Tuesday, July 27, 2010

Kerrzy's Notebook: Going Upstairs

For all the progression we’ve seen in the NHL in the past few years, there is still, in my opinion, one aspect of the game that could do with an upgrade – video review.

There’s one problem with the current video review system, and the word “inconclusive” pretty much sums it up.

A quick YouTube search reveals plenty of examples of a goalie’s body blocking the camera, a goalie’s glove smothering the puck on (or over) the line, or the “war room” simply not seeing enough camera angles to tell for sure whether a goal has been scored.

And I think I might have the answer.

I recently spoke with Christian Holzer of Cairos Technology, a Germany company that has developed a form of goal-line technology for soccer, about crossover potential into hockey.

Here’s how it works:

Thin cables are installed underneath the playing surface, which generate a low magnetic field, and there’s a sensor in the ball (or puck) that sends a signal to receivers when the ball (or puck) crosses the goal line. At that point, the referee is notified by a signal on his watch that a goal has been scored – all in a split second.
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“The system is measuring position, it doesn’t care in which product it is integrated, so it works in ice – that’s not an issue,” Holzer says. “The housing can be a soccer ball, it can be an American football, it can be a puck – it doesn’t care.”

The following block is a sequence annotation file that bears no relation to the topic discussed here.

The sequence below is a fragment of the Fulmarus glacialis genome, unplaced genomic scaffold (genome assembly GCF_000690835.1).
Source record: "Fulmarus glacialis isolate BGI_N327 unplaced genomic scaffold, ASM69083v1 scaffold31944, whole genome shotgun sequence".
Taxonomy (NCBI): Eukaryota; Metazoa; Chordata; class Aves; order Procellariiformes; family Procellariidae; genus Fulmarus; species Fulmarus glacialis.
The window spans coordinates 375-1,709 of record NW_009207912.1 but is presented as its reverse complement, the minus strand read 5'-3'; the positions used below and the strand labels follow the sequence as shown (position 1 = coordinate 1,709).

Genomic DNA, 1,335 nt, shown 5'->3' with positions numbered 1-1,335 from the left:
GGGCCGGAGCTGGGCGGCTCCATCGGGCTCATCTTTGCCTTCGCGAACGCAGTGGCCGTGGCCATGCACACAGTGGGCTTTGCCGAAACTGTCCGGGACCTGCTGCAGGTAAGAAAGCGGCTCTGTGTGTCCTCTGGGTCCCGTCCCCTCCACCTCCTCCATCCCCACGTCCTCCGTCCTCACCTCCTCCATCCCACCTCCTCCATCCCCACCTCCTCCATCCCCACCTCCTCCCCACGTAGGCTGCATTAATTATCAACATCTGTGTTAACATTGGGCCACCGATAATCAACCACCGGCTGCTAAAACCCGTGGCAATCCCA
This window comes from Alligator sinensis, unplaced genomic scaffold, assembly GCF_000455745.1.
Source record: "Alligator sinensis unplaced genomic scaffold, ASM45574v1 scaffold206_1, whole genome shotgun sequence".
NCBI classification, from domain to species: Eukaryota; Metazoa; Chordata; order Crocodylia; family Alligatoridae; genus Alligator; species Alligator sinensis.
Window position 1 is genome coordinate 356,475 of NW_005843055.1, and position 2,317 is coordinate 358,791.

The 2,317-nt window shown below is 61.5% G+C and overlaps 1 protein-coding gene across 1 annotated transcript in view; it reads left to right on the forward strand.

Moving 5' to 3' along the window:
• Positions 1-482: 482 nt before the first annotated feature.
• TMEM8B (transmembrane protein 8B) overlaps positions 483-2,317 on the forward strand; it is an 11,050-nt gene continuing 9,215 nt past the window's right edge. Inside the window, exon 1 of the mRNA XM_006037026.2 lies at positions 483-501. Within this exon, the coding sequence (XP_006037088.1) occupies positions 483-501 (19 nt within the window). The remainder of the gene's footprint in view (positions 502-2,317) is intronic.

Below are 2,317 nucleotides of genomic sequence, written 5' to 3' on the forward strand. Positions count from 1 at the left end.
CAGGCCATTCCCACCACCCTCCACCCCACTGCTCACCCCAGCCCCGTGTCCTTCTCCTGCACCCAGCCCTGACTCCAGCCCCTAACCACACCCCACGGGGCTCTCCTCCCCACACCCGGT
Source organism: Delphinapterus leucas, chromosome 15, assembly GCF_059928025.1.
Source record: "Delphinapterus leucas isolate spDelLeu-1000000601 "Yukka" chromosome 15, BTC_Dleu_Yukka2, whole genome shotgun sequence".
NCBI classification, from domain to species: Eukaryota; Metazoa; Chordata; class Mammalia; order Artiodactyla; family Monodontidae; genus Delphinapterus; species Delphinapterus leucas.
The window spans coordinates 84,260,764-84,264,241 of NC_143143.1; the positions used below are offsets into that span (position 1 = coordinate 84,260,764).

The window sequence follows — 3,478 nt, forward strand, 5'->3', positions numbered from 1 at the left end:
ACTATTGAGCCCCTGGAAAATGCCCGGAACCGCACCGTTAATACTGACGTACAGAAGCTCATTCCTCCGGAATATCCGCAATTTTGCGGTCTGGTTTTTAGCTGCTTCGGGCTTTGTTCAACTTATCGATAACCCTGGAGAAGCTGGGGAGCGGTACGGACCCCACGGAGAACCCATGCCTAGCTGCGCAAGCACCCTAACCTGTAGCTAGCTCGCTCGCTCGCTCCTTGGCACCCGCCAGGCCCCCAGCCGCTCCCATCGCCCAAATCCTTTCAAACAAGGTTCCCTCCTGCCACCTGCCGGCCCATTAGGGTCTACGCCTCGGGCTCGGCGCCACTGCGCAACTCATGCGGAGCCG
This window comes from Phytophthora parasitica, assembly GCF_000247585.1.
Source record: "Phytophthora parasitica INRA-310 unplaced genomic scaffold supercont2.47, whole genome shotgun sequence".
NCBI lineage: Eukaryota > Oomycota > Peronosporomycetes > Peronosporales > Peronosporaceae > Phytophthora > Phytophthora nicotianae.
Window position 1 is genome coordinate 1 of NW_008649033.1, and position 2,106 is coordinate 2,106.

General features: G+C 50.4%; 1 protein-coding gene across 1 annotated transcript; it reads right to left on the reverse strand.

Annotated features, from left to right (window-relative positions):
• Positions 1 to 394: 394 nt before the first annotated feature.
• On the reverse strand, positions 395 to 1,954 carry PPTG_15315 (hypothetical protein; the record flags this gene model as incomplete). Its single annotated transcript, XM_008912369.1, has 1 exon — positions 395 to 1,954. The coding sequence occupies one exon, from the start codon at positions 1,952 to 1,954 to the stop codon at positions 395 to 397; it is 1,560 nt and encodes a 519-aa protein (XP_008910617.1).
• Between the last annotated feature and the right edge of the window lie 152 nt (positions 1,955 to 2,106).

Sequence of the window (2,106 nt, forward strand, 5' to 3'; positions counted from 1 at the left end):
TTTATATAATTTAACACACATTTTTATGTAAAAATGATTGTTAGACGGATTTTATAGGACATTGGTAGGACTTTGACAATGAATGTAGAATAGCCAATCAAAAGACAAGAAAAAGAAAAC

“We can implement it into hockey, that’s not an issue. If you know somebody who can help us there, we are more than happy to talk to them!”

As for cost, Holzer says it’s not a big investment for a sports federation to bring this technology into their game.

“The business model we suggested was that we are charging the federation with 25% of their average referee costs per game for using the system. That includes everything – services, installation, hardware maintenance, software and so on.”

While I applaud the NHL for being as open to change as it has been, after speaking with Mr. Holzer I feel this is something the league should at least take a look at.

I’ve done some research into all of the goal-line technologies available right now and this is the only one that seemingly eliminates the problem of not getting the right camera angle, or not knowing where the puck is. To me, it’s a problem that creeps up frequently enough that if there is a solution, the NHL should act on it.

Oh, and don’t worry – there’s no glowing streak that follows the puck around. In fact, Holzer says no one is even really aware that the system is being used.

What do you think – should the NHL look into this form of goal-line technology, or leave the current system alone?

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